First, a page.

Duke Pilots Program to Support Young Alums’ Transition to Adulthood
When Judy Zhu ’17 graduated from Duke, she moved to Montreal, where she had a nice place to live and a job she liked. Yet remembering that time, she said, “It was so scary. I had no idea what I was doing.”
Speaking with her friends about their post-graduation experiences, Zhu realized that regardless of how things appeared, most recent grads were dealing with the same challenges she was—namely loneliness, uncertainty, and self-doubt. “That’s when I realized we need to destigmatize those feelings,” Zhu said. “It’s a myth that at some point in our life we’re just supposed to know the answers.”
While at Duke, Zhu had developed her entrepreneurship skillset through programs and resources including I&E courses, Melissa & Doug Entrepreneurs, the Innovation Co-Lab, and DUhatch. She’d founded Walla, an app that facilitated spontaneous hangouts among peers, which she sold following graduation.
Now Zhu felt the entrepreneurial itch again, calling her to address the problems facing recent graduates like herself. She partnered with Michelle Nie, a colleague she’d met in the education consultancy space, and reached out to her connections in Duke Clinical Psychology from her work on Walla.
They put her in touch with Savannah Erwin, a fifth-year Clinical Psychology PhD student whose initial focus on eating disorders evolved to explore how peer relationships can impact mental health issues. Erwin had previously collaborated on DukeLine—an anonymous support and referral textline by Duke students, for Duke students—and she was eager to lend her expertise to Zhu’s new project.
“We worked to create a space for these young alums to connect with their peers in their same life stage and situation, helping to foster that developmentally appropriate support network for these young people,” Erwin said.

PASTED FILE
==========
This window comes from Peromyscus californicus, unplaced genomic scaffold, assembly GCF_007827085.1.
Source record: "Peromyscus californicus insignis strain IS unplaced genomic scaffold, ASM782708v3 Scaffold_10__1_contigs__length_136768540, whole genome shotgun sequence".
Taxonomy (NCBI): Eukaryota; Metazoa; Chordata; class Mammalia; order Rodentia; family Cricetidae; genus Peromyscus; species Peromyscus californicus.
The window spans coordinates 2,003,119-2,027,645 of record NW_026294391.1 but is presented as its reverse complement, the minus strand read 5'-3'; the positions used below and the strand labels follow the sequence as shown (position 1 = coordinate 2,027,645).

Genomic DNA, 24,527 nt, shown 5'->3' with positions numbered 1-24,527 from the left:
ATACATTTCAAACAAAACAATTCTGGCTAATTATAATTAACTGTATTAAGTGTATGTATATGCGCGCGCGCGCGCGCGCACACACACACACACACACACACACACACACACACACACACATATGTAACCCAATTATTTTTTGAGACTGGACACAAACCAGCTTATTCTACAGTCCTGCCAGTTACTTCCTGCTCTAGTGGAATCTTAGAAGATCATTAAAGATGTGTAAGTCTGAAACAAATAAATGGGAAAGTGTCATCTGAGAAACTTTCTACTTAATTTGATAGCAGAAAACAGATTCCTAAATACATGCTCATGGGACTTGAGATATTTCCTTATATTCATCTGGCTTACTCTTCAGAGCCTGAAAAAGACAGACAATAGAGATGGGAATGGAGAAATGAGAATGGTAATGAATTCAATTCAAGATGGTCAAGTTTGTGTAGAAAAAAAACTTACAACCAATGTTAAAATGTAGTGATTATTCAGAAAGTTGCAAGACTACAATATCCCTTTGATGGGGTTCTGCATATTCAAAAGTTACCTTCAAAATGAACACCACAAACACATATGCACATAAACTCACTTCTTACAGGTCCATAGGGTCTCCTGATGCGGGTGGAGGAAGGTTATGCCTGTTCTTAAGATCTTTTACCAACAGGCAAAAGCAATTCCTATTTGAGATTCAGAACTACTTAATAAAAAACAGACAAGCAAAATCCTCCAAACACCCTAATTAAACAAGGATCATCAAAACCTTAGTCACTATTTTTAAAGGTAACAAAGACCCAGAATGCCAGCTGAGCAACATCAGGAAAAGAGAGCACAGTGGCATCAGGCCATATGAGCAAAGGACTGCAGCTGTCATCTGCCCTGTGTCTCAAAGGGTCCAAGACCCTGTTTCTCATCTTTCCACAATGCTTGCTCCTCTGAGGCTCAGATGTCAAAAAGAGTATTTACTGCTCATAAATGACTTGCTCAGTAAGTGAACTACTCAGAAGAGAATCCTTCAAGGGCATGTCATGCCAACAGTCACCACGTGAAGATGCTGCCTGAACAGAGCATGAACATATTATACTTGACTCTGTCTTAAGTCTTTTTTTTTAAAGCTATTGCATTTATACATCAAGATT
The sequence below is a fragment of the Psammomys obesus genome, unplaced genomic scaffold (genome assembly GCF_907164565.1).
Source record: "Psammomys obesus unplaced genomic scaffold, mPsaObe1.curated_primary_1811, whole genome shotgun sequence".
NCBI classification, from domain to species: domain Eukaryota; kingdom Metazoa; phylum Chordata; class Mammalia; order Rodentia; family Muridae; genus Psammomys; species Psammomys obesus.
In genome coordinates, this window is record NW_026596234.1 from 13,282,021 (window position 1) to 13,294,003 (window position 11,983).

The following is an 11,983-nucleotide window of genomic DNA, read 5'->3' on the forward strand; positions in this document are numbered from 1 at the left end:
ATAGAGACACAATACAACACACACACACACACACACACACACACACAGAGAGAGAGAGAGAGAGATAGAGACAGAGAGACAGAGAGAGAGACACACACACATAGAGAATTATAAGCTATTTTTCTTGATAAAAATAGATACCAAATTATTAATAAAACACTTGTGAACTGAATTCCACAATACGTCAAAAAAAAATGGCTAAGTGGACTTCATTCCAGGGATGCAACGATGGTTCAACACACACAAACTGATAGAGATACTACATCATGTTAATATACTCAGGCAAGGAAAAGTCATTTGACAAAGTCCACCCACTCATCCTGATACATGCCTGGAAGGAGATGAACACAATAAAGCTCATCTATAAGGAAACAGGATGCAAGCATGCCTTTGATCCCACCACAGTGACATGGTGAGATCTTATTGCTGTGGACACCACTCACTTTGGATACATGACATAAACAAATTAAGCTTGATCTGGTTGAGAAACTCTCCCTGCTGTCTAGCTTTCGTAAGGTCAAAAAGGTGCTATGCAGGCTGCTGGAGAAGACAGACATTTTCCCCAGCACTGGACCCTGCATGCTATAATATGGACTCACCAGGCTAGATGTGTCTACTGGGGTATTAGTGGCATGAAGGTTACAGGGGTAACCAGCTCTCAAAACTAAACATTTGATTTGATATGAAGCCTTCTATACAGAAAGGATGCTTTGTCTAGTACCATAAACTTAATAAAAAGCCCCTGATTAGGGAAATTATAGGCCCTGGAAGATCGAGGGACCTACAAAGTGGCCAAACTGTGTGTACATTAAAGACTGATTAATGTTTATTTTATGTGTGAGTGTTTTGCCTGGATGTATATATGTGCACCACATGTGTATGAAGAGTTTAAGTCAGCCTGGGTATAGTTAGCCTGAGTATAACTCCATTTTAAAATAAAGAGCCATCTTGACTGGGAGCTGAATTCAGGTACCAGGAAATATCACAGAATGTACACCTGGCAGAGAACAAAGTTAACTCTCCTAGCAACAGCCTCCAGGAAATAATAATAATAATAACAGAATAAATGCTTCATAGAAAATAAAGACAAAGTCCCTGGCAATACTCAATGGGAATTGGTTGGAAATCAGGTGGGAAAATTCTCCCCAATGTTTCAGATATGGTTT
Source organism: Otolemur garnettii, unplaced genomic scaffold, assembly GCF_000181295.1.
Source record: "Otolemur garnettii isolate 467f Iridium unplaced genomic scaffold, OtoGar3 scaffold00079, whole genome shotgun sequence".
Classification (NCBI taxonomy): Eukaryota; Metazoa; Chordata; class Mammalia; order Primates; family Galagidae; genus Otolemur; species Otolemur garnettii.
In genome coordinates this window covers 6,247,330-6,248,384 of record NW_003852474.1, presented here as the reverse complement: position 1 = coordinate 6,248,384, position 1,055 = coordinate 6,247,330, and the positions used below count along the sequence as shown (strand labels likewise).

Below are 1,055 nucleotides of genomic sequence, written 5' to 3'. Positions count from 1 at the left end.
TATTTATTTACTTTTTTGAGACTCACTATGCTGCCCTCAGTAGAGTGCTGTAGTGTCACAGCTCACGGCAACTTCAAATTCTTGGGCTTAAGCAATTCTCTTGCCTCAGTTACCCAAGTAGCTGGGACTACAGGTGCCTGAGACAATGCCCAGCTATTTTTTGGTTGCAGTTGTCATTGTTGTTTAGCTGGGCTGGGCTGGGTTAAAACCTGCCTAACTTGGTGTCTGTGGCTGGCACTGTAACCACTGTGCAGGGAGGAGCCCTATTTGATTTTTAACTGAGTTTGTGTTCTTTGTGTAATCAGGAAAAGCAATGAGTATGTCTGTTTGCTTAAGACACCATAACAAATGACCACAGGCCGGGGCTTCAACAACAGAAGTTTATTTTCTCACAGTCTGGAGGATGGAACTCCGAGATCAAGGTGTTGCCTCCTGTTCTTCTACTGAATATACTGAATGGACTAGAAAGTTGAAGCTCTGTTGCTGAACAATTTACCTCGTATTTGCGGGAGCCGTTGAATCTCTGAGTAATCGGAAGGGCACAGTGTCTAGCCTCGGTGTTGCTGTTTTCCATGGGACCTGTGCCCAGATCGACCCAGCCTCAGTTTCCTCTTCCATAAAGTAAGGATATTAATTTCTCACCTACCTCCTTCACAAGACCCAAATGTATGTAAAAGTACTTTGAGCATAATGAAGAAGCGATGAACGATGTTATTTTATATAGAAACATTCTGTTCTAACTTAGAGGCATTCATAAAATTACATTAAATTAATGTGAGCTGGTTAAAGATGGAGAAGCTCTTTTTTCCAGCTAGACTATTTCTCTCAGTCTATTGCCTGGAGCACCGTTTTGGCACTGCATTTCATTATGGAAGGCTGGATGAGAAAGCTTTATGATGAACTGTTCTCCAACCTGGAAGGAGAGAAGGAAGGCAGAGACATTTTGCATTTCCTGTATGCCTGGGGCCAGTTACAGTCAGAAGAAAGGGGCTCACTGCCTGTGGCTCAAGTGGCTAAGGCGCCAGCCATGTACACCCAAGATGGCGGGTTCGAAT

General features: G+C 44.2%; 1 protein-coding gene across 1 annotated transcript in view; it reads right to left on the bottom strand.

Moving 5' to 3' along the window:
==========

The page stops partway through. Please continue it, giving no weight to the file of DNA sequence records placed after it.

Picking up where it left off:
The result was Life Pods: After young alums complete an intake survey with their post-grad plans, city, and interests, an algorithm groups them into pods of five. Together they complete a 6-month peer mentorship program that builds their relationships and supports them in transitioning into adulthood. (Interested alums can complete the form here.)
The curriculum—Influenced by the Stanford Design Program and Dr. Alison McWilliams at Wake Forest and overseen by advisor Grace Shin, EdM at Harvard University—centers on the themes of work, health, love and play. Pods explore topics like getting settled in a new city, making new friends and keeping up with old ones, mental health routines, and more.
Pods are managed by a program coach and led by a peer leader, who gets training from the Clinical Psychology team at Duke Health led by Erwin and vetted by Dr. Scott Swartzwelder. The program also has a diversity and inclusion lens vetted by Equity by Design consultant David Clifford.
The Life Pods team ran a small pilot with Duke’s Class of 2019 that affirmed the program’s value. “We heard from participants that they really looked forward to their Sunday evening chats and it set them up for success in the coming week,” Zhu said.
The next step will be piloting the program again at Duke—along with Johns Hopkins University, Tulane University, and the University of Rochester—for alumni who graduated in 2020 and 2021. Duke Alumni Engagement and Development and the Career Center are co-sponsoring the pilot to lend additional support to young alums beginning their post-college lives amid the fallout of the COVID-19 pandemic.
“It’s a hard world to get their footing in,” Zhu said. “I hope they feel they’re not alone and we have their back, their peers have their back, and they’ll be okay eventually.”
Reflecting on how the Duke community has supported Life Pods, Zhu and Erwin spoke effusively about the administrators and faculty members who contributed their expertise and thought partnership, including Gary Bennett (Vice Provost for Undergraduate Education), Greg Victory (Assistant Vice President, Student Affairs), Susan Gordon and Gerald Harris (both of Duke Alumni Engagement and Development), and many others.
“This whole world of startups is foreign to me, and I feel very fortunate to be involved and able to see my work come to fruition,” Erwin said. “It’s been inspiring to see these incredibly passionate professionals working with alums to see them become the full humans we know they can be.”
“In my conversations at I&E I was pushed beyond what I imagined my life could be,” Zhu said. “At Duke we’re encouraged to test what we know to be true and to explore whatever calls us. For me that’s creating community for people so we can feel more validated in our lives, acknowledge that we’re doing our best, and know we are going to be okay.”